Clocking in at just under six months, the 2005 hurricane season will long be remembered not only for its ferocity but also for its length. With such a large segment of the year under the threat of canceled vacations and impromptu sandbagging, it pays to have up-to-date information at your fingertips, and there's no better place for immediate gratification than the Internet. Skeetobite Weather is a graphically attractive site that tracks storms from beginning to end. The Website presents the same computer models the weathermen use, so you can play your own in-house forecaster. (Hint: The GFDL model did well last season.) However, the wind-field feature is the most useful element on the chart. This staggered bull's-eye refocuses attention from the storm's center to the entire area that might be affected by dangerous winds.
He's got that University of Miami swagger, as the New York Times pointed out a few games into the Hurricanes' season last year. Granted, the team lost two games after that story, but Phillips never failed to impress. Only a freshman, the Carol City native in the #1 jersey bears the look of a classic Cane: He's fast, he's there on every play, and he's always up for a little pre-kickoff freestyle booty-shaking to get the adrenaline pumping. The Canes may not have won a national championship this time around, but the safety played every game -- every tackle -- like a winner.
Take a vacation without leaving town, but don't leave home without your wallet (or before requesting a higher limit on your credit cards). Experience a weekend of relaxing in hotel paradise and think of it as a meager sampling of the life of a celebrity. Walking into the lobby of The Setai, you are immediately transported to a tranquil plane of harmony. Good Chi flows from the teak wood and the antique bricks transported from Shanghai. The design of the hotel, described as "Art Deco Fusion," melds the architectural standard of classic South Beach -- it is, after all, a replica of the historic Dempsey Vanderbilt Hotel -- with soothing elements of Asian flair. Talismans adorn the walls to ward off evil spirits, so you will experience nothing but positive energy throughout your relaxing weekend stay. You will sleep on luxurious Dux beds with Irish linen sheets, watch your cable shows on flat-screen LCD or plasma televisions sets with Bose surround-sound, and make your morning java jolt with a Lavazza espresso maker. If you forget your bathing suit, simply go to the gift shop and buy one of the very cool Blue Glue bikinis ($120 each). (You decide you want both the purple one with the cute cutouts and the one with green iridescent sequins, so you splurge. You're on vacation, right?) After a hard afternoon of chilling by one of the three pools, you can return to your suite for a soak in your big tub or a scrub under the shower, which is equipped with Acqua di Parma products. Enjoy delicious Asian cuisine or comfort foods prepared before your eyes from The Restaurant or Sushi Bar (about $240) and a Zen-like, mind-altering spa treatment including shiatsu massage and aromatherapy oils, followed by a Jacuzzi soak ($450 per couple). Although weekend packages normally start at $3900, May 1 marks the off-season, which means deep discounts for locals. Two nights will set you back only $1220, which brings the total to $1890 (before the two bathing suits are tacked on to your bill). The effect it will have on your demeanor is priceless.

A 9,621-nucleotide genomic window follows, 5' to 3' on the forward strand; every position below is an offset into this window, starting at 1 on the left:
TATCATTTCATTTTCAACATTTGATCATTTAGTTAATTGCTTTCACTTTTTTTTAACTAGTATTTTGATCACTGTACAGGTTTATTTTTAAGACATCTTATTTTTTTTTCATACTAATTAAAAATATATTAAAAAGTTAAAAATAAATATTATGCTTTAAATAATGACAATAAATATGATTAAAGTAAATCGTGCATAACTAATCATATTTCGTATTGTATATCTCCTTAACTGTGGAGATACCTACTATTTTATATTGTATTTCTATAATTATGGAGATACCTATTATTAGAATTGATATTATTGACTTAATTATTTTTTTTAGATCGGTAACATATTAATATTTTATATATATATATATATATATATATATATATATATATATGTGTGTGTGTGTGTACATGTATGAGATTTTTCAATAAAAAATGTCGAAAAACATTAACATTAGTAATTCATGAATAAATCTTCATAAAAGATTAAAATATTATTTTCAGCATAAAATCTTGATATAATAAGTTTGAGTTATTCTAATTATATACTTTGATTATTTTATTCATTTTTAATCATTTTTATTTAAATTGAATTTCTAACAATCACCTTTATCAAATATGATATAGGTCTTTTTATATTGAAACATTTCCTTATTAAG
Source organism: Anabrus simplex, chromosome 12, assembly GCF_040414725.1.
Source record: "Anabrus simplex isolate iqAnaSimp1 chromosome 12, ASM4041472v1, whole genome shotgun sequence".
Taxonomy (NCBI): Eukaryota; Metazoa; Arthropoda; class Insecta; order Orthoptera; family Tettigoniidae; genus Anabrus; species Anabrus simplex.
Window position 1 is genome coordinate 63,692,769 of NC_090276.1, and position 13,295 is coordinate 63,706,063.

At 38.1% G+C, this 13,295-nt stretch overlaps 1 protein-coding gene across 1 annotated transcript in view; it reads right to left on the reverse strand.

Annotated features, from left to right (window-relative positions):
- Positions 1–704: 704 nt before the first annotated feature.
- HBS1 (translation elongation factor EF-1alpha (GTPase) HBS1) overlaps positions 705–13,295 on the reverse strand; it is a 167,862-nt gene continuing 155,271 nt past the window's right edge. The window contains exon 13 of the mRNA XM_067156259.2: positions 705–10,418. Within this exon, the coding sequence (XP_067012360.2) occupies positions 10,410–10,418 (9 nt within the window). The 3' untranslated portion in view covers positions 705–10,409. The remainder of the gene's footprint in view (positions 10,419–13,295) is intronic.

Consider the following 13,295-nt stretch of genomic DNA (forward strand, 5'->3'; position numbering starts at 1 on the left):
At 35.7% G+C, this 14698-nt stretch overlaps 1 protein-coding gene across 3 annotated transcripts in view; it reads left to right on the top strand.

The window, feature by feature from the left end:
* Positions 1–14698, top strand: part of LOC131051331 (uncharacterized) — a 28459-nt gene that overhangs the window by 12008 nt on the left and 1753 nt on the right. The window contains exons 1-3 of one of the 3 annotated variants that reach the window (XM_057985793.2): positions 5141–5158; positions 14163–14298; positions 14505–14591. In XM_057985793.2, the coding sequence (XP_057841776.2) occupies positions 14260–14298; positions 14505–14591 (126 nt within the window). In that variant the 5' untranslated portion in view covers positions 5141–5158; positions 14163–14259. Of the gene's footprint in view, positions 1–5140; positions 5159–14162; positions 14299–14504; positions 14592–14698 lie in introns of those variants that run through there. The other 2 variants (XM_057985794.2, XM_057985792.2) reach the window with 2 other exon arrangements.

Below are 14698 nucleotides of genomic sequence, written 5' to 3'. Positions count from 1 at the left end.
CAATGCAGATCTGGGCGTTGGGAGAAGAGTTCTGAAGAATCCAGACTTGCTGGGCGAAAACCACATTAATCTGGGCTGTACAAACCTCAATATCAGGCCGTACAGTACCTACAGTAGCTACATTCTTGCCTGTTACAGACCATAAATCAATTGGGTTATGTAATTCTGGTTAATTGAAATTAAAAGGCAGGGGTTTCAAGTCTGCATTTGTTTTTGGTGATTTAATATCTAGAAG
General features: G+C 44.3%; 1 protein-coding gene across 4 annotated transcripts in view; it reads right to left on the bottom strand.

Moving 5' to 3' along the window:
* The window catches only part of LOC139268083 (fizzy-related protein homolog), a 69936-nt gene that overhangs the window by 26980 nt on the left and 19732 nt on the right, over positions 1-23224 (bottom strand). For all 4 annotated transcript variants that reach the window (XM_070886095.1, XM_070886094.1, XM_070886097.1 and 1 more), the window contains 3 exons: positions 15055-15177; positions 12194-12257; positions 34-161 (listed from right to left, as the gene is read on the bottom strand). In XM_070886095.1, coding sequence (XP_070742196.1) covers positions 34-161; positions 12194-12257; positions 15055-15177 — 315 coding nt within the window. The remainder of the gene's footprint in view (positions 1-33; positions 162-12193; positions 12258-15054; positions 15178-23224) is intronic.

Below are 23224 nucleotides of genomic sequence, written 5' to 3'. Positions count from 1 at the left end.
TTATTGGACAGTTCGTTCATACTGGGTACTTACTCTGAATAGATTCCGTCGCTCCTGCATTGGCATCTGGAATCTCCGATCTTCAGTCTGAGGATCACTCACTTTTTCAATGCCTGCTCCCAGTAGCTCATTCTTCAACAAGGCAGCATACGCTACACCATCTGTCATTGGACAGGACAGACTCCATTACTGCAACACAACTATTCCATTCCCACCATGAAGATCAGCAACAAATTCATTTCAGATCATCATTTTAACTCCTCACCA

Imagine you run a business, and the local government suddenly tells you it will begin to offer to the public the same service you already sell -- for free. You'd come up with a plan to stop it, wouldn't you? That's the position Atlantic Broadband found itself in a few months ago when the City of Miami Beach moved in on the firm's turf as an Internet service provider. First the company implied "public safety" would suffer (as if all the city's perverts and con artists were just waiting to log on for free). Then came the chest-thumping that included a challenge under a state law that forbids cities from charging for Internet access or selling advertising. But hey, there's no evidence the city will do either. You know what, Atlantic Broadband? Please don't do us any more favors. Thanks.